7 Reasons Kids Need Chores at Every Age

7 Reasons Kids Need Chores at Every Age

Kids of all ages can feel a sense of accomplishment and pride from doing chores.


By Judy Koutsky

Admit it, it’s often much easier to do the work yourself than to assign it out to the kids. They’ll whine, they’ll complain, and very often, they won’t do it as well as you would have. But if you’re doing all the cooking, cleaning, folding laundry, and everything else, it’s not only unfair to you, but you’re missing out on teaching your child some critical life lessons and responsibilities. We talked to the experts on why it’s not only important -- but essential -- to give your kids chores at every age.

1. Everyone has chores. Let’s be honest, if kids had their way, they’d only do the fun things in life. Who really wants to vacuum and clean up their room? But life isn’t just about doing the things you want to do. Giving kids chores is a valuable way to tell them that in life, sometimes you just have to get on with it. “It’s a life skill,” says Rebecah Freeling, Waldorf teacher and family coach. “Kids need to learn to complete tasks they don’t necessarily enjoy.” This will serve them well in school (if they have to take a test) and in life (if they have to sit on the bench to give another child a chance to play ball).

2. Routine helps kids feel grounded. Chores are good when they’re consistent -- sweep the floor after dinner, clean the bathroom every Tuesday, etc. Consistency and routine are valuable for kids – both make them feel safe and secure in an unpredictable world. So how do you make chores routine? “Make a simple and colorful chart listing chores on the vertical and the days of the week on the horizontal,” says Charlotte Reznick, PhD, child educational psychologist and author of The Power of Your Child's Imagination: How to Transform Stress and Anxiety into Joy and Success. For little ones, fun stickers are often great rewards for each chore done well.

3. Kids need to feel valued. Whenever a child is made to feel like a part of a group -- helping to rake the leaves with Dad, cleaning out the basement with siblings, washing dishes with Mom -- the child feels a sense of value in what he’s doing. “Chores tell kids that they have a real impact on the family, and this in turn increases kids' desire to listen to parents,” says Freeling.

4. Chores are a shared responsibility. Often, a good chunk of the housework is left to you. By constantly picking up after your kids, doing their laundry, wiping up their spills -- you’re reinforcing the idea that all the work should fall to the mom. When kids are empowered to clean up, they begin to realize that household work is a shared responsibility. Not Mom’s responsibility.

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5. Nothing feels better than a job well done. The first time anyone does something, it’s rarely done to perfection. Kids and chores are the same way. Crumbs are left behind after sweeping, windows have streaks after cleaning, socks are mismatched after laundry. But by giving kids these chores over and over, they start to master the task. “Chores teach kids to do a good job,” says Freeling. By practicing the same chores, kids will start to take pride in what they’re doing and will soon feel a sense of accomplishment of a job done well. Kids as young as 2 can help put their toys away, says Freeling, which makes them feel happy and fulfilled. Often, little kids will take you by the hand to show you their work -- putting their books away -- after completing the task. They’re proud of helping out.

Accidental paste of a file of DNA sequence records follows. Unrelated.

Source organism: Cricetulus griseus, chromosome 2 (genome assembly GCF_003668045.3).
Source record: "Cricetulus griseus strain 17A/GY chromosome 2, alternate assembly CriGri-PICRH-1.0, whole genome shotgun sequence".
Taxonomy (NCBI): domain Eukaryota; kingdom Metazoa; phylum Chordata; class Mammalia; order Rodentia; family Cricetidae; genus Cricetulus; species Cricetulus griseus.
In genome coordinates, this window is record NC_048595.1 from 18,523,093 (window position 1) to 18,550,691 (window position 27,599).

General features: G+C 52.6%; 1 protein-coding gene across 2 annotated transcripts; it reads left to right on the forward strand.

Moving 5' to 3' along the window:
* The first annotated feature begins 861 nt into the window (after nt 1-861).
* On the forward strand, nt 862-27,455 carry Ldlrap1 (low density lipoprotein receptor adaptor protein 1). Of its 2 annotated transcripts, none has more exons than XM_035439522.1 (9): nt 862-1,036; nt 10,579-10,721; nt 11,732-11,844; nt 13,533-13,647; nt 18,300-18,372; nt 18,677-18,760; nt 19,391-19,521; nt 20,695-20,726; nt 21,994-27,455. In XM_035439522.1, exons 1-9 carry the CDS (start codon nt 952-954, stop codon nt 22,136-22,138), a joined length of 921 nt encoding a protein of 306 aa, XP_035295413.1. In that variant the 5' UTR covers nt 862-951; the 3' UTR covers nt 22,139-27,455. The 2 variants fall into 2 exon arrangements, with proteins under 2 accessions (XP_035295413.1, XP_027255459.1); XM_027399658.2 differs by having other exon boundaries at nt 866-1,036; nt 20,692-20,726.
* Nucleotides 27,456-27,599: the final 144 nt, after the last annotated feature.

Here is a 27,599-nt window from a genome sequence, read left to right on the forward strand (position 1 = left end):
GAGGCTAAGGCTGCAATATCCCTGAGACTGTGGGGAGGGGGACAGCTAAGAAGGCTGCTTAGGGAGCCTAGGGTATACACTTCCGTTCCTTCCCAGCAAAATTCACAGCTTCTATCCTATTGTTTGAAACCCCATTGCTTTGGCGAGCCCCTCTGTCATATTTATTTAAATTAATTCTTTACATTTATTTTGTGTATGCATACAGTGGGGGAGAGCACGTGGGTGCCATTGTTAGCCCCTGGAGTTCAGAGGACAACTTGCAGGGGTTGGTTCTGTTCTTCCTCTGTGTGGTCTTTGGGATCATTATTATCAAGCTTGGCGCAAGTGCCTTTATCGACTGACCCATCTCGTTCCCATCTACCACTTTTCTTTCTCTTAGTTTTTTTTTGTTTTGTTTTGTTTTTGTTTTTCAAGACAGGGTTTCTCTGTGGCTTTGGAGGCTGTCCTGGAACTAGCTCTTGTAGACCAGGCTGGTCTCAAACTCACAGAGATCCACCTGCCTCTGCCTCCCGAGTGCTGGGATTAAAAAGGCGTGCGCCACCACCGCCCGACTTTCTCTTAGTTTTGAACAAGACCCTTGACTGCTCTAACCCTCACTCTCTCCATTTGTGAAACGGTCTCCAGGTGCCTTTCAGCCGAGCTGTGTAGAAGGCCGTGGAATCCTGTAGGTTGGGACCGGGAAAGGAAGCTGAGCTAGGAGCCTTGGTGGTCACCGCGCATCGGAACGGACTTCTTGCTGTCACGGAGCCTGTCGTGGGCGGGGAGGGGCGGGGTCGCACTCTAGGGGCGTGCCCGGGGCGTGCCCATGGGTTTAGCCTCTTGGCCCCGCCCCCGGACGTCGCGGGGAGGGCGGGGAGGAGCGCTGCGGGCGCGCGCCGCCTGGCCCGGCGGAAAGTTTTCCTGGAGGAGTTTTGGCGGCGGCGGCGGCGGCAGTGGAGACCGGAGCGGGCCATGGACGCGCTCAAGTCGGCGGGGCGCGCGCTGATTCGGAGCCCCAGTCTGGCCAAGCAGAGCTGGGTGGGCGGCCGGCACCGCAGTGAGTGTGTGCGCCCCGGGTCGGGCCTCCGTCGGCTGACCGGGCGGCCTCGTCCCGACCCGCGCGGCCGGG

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6. There’s fun in cooperation . If you have several children, getting them all to pitch in and do chores is a great way to show that working together gets the job done faster. Plus, it’s more fun. Having three kids wash the car or two kids clean out the closet will encourage communication (you talk as you work) and new ways of thinking to get the job done. “Cooperation skills learned through chores will be transferred to school and the rest of life,” says Reznick.

7. Your contribution is vital. You don’t want to send your child to college not knowing how to do laundry or have your third-grader spend the night at a friend’s and be at a loss when asked to help with the dishes. Children raised doing chores learn life skills to take care of themselves, but also to contribute to society. “You don’t want to raise an entitled children who thinks, ‘That’s not my job,’ or ‘That’s beneath me,’” notes Reznick.

And remember, when using cleaning products, always keep them out of reach of children and store them in a locked cabinet or storage area when not in use.

What chores do you give your kids?



Judy Koutsky is the former Editorial Director of KIWI magazine, a green parenting publication. She was also Executive Editor of Parenting.com, AOL Parent and BabyTalk.com. Follow her on Twitter @JudyKoutsky.

Image ©iStock.com/monkeybusinessimages


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